10th Monthly People's Potluck

Demeeko Williams, Detroit resident and member of Detroiters Resisting Emergency Management (D-REM) talks during a discussion about past actions and future plans his group has to counter the takeover of the city by Emergency Manager Kevyn Orr.

10th Monthly People's Potluck

Rakiba Brown, Detroit resident and member of Occupy Detroit gives labor activist and Detroit resident General Baker a hug before the discussion “What to do if you are approached by the FBI” gets underway at the Potluck. Baker, a longtime activist and revolutionary, was at the meeting to share his past experiences about being under surveillance by the FBI during the civil rights era and what present-day activists need to be prepared for.

Protesting the possible sell-off of DIA art collection to pay city’s debt.

As part of the city’s asset audit, Emergency Manager Kevyn Orr hired Christie’s auction house in August 2013, at a reported fee to the taxpayer of $200,000 to asses the collection in preparation for a possible sell-off.

Protest against possible sell-off of art at the Detroit Institute of Arts to pay ciy's debts.

In a recent Detroit News editorial published on September 29, columnist Nolan Finly informed Metro Detroiters, “Face it, DIA artwork will be ‘monetized’” and that his sources who are “at the top” of the decision-making in the bankruptcy process tell him, “…without question, that at least part of the collection will have to be — their word — ‘monetized’ before the bankruptcy is resolved.”

Protest against possible sell-off of art at the Detroit Institute of Arts to pay ciy's debts.

Jarod Bardon, Troy resident joins the protest outside the Detroit Institute of Arts where more than 200 people rallied against the possible sell-off of the museum’s collection to help settle the city’s debt during bankruptcy proceedings.

Record bail-outs for banks and auto makers, little help for some small businesses

Paul “PJ” Ryder, has been providing drinks, live music, and an easy-going, friendly place to hang out at his PJ’s Lager House in the Corktown district since 2006. With a passion for music, PJ originally opened the place as a live music bar but when Michigan’s smoking ban came into effect, he knew he would have to offer more, so he put in a kitchen to offer food.


The kitchen came with a $30,000 price tag which he financed with credit cards – some at 29% interest. Three years later he is still trying to pay that off. With another $24,000 in sales and other back taxes he owes, he applied with Bank of America (BoA) to get a small business loan for $50,000 – $60,000 to consolidate the debt and keep things going. Although sales at the Lager House topped $480,000 last year, after paying its staff, food and liquor costs and other expenses, PJ only walked away with around $1,000. But the bank said he wasn’t making enough profit and refused the loan.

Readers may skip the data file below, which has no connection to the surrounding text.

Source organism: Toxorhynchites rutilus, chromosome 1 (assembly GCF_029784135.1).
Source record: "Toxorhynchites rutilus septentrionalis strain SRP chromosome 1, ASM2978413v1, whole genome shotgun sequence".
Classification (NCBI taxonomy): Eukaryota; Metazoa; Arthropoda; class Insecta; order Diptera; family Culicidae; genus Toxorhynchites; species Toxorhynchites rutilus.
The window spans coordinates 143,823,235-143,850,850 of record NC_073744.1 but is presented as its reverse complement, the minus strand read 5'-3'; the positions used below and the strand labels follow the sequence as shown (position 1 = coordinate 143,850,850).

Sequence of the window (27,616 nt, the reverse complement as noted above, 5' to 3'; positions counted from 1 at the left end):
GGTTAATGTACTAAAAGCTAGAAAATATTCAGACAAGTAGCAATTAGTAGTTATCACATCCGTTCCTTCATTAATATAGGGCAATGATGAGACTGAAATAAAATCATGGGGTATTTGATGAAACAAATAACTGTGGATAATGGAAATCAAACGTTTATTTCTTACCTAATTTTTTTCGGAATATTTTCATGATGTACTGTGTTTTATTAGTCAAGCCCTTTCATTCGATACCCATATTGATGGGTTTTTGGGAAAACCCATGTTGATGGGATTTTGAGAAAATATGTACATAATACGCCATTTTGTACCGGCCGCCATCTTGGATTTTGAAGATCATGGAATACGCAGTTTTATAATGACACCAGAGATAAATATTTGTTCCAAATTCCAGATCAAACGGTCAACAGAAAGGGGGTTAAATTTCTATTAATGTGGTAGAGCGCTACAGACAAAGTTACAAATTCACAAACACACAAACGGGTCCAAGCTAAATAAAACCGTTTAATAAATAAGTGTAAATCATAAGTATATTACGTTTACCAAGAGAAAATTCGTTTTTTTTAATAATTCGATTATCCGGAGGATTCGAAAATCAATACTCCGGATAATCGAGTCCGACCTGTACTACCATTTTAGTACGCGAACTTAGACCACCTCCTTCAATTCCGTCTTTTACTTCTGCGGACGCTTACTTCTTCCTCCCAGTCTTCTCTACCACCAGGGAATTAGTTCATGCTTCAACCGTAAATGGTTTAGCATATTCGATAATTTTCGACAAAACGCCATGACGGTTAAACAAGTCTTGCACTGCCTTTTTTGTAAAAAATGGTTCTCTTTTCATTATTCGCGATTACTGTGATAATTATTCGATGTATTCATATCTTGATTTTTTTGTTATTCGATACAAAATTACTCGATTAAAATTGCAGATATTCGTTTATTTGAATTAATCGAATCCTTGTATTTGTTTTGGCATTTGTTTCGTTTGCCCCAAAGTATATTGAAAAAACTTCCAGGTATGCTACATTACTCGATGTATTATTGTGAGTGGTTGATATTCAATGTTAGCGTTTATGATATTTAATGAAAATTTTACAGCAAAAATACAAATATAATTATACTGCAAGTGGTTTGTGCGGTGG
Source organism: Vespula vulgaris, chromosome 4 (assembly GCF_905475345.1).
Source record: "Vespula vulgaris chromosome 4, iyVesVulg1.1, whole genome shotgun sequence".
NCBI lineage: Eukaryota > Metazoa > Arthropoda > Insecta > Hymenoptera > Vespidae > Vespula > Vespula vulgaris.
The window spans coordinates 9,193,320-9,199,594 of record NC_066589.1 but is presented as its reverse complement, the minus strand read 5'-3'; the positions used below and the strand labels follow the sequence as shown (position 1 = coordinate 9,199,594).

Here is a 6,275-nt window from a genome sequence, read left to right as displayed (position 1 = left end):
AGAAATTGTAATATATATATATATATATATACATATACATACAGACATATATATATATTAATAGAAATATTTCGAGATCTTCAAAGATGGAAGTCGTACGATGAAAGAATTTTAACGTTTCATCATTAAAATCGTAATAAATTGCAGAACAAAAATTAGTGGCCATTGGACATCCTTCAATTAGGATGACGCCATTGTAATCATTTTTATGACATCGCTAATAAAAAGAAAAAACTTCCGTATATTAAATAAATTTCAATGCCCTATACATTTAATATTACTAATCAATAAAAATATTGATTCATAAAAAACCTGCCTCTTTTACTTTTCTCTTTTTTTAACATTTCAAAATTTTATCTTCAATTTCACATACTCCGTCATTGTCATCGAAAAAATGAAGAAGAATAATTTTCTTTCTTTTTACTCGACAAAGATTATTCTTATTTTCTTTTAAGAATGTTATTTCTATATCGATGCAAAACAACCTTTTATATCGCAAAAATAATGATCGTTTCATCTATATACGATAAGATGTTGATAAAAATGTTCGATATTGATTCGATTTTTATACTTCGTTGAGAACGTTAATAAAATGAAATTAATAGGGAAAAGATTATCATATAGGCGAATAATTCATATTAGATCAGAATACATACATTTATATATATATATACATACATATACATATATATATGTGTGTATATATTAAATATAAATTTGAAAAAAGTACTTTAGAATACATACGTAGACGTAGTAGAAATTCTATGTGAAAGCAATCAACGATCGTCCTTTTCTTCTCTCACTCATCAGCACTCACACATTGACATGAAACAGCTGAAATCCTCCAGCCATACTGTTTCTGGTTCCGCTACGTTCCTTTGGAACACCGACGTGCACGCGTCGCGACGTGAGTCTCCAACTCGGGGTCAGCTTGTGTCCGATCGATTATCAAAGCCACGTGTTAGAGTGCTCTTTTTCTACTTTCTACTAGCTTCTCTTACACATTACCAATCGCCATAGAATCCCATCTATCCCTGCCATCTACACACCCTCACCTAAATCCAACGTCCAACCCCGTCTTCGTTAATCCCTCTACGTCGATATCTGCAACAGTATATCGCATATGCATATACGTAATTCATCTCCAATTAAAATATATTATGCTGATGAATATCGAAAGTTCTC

Speaking about the responsibility of banks to local businesses in the city, PJ takes aim at BoA, “I think that in general, banks seem to be less responsive to the neighborhood. And I think Bank of America, who has branches all over this city, and picked up a lot of the banks as they were having problems; they are by far the worst small business lender in the state. They are huge in the city and they could be more responsive to it.”

He adds, “I just find it frustrating that all my money goes to my bank every week and all my credit cards go to my bank every week. And at the same time they [tell me], ‘lot’s of luck buddy’.”

PJs Lager House, Detroit, MI.

The revitalization of Detroit has seen many new ‘hipster’ joints popping up around the city, several of them just down the street from the Lager House. Established businesses like PJ’s who have been an anchor in city through the roughest times; the collapse of the auto industry, the bail-out and the Great Recession, are finding it hard to get funding to stay in business, while new trendy places starting from scratch seem to be thriving.

“Most of those eateries are less than two years old and Slows Bar BQ is anchoring all of them,” PJ says, referring to the renowned bar-b-q restaurant which opened in 2005 and spurred renewed interest in the Corktown district, just a couple of blocks up the street.

“But we get lost sometimes in the shuffle and people forget, you know, well, let’s go to the new hip place and the Lager House will be doing fine on its own.” His place, “started before the hipsters jumped in,” as he put it and now, although these new ventures seem to be doing great business, PJ wonders how long they will last.

After the loan refusal from BoA, PJ is now in the process of applying for a loan with Huntington Bank, a small business lender in the neighborhood. Talking over his blackened catfish po’ boy at the bar he quips, “People say well, you gonna sell the place? I said well, if someone walked in and offered me a million bucks, I would probably give some serious consideration. But no one is gonna do that.”

Sunday in Cass Park with friends and the Forgotten Worker

Since 2011, rain or shine, winter or summer, Jim Rehberg and a cast of volunteers from across Metro Detroit have been providing a hot meal and clothing for those in need the second and fourth Sunday of each month. ‘Sunday in Cass Park with Friends and the Forgotten Worker’ also gives others the opportunity to help fellow Detroiters.

Sunday in Cass Park with friends and the forgotten worker.

More than 100 people line up for food and clothing in Detroit’s Cass Park for ‘Sunday in Cass Park with Friends and the Forgotten Worker’ on October 27, 2013.

Sunday in Cass Park with friends and the forgotten worker.

People get a hot meal as volunteers fill their carryout food trays with grilled cheese sandwiches, baked beans, macaroni and cheese and meatballs.

Sunday in Cass Park with friends and the forgotten worker.
Jim Rehberg (left) talks with ‘Wolverine’ a regular at the gathering in the park on Sundays.

Rehberg, 65 and native Detroiter, has worked as reactor operator at a chemical factory in the city for the past 38 years. He believes in walking the walk for his fellow workers and sources, prepares and pays for most of the food at the events, with additional meals and clothing brought in from other volunteers and organizations. Speaking about his mission to provide a framework for people in need and people who want to help to come together in the park he says, “I enjoy that more than anything.”

Sunday in Cass Park with friends and the forgotten worker.

“Jim has this amazing ability to bring people together,” says Anna Marie Riesterer, of Chesterfield, who has been bringing her baked goods out to the park for the past year. “It’s the right thing to do,” she adds. “It’s like we are all one community.”

This story was originally photographed and written for Mint Press News and published on November 22, 2013